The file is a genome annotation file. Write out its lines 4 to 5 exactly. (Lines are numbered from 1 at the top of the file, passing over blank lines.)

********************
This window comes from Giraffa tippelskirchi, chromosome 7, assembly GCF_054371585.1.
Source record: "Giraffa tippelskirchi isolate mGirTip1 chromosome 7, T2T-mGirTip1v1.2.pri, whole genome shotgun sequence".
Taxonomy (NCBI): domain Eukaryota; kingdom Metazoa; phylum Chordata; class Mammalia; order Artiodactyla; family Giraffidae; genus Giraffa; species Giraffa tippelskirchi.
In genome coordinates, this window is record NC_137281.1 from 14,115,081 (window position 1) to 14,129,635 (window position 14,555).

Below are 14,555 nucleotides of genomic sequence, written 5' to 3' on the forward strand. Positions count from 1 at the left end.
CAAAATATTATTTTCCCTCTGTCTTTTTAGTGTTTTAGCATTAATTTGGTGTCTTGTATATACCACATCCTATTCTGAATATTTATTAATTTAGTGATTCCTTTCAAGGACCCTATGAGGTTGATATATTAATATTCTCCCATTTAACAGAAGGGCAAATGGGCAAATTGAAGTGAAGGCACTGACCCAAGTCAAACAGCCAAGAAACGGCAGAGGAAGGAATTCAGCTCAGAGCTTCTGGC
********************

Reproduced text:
In genome coordinates, this window is record NC_137281.1 from 14,115,081 (window position 1) to 14,129,635 (window position 14,555).

Below are 14,555 nucleotides of genomic sequence, written 5' to 3' on the forward strand. Positions count from 1 at the left end.